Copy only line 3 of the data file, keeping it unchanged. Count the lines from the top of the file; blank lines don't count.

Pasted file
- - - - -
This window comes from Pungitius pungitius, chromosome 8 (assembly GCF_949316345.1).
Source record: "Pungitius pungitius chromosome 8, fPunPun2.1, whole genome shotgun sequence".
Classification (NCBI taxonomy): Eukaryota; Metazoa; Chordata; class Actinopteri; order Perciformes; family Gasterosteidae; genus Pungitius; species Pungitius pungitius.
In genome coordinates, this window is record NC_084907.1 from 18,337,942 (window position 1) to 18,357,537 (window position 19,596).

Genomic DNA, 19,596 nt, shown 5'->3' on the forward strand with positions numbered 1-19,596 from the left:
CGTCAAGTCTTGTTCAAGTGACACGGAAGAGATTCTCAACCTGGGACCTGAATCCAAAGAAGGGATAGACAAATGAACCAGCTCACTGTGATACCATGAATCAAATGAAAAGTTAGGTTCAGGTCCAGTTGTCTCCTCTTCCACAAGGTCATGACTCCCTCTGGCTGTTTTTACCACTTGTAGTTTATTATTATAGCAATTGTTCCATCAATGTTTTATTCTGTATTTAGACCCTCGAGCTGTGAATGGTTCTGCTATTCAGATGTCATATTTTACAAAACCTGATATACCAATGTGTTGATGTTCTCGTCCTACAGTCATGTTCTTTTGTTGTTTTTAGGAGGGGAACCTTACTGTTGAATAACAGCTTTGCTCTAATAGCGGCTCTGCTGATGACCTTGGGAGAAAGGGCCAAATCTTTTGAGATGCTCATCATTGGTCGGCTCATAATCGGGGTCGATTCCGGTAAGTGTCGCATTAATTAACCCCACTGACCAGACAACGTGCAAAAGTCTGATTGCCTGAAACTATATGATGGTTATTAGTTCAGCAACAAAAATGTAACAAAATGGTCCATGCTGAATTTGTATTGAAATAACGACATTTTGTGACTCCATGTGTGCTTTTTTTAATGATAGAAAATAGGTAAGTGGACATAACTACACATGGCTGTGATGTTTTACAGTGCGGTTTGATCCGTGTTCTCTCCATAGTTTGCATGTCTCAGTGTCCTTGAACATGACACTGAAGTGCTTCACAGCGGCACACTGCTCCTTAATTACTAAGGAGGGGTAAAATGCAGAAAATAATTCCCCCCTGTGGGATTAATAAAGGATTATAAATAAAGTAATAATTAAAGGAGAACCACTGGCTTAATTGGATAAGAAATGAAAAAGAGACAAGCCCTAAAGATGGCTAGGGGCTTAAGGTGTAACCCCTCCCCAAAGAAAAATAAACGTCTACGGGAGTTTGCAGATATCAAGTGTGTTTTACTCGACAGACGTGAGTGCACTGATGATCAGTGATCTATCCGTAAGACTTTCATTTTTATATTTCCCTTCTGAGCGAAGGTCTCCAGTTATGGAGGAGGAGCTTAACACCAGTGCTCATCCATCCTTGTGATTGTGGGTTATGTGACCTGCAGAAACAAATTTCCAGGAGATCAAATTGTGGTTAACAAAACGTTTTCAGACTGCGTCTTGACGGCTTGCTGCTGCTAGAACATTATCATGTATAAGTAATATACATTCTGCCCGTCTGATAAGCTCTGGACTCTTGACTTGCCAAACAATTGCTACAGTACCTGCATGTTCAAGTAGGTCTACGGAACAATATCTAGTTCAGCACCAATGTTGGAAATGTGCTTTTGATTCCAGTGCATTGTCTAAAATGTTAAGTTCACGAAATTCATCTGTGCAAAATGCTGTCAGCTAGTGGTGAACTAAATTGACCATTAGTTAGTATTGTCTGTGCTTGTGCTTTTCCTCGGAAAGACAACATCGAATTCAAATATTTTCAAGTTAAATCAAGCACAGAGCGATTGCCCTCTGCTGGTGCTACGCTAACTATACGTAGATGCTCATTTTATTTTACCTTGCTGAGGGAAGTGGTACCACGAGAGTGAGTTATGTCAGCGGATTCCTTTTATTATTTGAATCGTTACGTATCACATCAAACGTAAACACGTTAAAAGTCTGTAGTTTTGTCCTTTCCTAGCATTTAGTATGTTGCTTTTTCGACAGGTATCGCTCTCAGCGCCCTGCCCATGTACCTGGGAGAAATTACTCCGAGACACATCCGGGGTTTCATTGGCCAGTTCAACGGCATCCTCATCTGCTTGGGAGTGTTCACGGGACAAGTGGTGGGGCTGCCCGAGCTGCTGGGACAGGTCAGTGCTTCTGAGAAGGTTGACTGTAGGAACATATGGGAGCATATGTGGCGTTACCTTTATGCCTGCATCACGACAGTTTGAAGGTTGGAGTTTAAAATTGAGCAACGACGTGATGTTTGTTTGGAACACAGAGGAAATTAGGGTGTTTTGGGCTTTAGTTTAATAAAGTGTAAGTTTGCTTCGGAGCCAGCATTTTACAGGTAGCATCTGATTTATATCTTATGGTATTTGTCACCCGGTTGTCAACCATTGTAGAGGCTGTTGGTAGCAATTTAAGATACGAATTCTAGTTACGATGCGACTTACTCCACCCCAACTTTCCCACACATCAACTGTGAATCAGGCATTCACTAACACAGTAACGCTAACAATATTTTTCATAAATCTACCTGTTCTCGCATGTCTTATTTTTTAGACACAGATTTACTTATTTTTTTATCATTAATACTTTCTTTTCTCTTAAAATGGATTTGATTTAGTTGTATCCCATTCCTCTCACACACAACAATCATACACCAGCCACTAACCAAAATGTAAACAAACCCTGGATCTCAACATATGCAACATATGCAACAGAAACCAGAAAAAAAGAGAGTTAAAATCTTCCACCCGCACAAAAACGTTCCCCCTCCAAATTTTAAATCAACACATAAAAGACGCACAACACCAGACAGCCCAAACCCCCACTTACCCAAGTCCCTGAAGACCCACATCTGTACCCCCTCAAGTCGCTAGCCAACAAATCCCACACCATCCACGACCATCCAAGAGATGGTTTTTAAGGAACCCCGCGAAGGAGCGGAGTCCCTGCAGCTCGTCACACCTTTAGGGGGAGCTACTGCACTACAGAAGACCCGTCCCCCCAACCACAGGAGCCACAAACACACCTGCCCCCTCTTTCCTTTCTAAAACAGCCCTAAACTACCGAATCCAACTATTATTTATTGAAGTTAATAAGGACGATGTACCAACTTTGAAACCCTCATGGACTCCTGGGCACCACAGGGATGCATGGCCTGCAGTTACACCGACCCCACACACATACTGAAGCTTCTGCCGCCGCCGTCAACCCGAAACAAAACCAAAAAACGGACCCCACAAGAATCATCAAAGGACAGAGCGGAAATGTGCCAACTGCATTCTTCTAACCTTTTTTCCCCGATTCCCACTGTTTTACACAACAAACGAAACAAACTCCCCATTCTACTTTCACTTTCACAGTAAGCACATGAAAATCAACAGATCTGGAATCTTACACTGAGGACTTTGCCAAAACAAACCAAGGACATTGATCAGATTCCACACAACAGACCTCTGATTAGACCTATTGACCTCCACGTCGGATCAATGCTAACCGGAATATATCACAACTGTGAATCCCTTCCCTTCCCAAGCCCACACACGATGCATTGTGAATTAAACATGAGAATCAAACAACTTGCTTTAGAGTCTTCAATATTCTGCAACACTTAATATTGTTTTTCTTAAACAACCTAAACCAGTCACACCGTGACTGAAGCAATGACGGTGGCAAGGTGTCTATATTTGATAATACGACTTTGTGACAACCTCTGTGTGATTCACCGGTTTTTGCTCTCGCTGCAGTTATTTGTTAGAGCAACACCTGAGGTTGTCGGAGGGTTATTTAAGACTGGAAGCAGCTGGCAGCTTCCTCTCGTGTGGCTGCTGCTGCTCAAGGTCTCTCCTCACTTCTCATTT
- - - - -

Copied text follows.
Classification (NCBI taxonomy): Eukaryota; Metazoa; Chordata; class Actinopteri; order Perciformes; family Gasterosteidae; genus Pungitius; species Pungitius pungitius.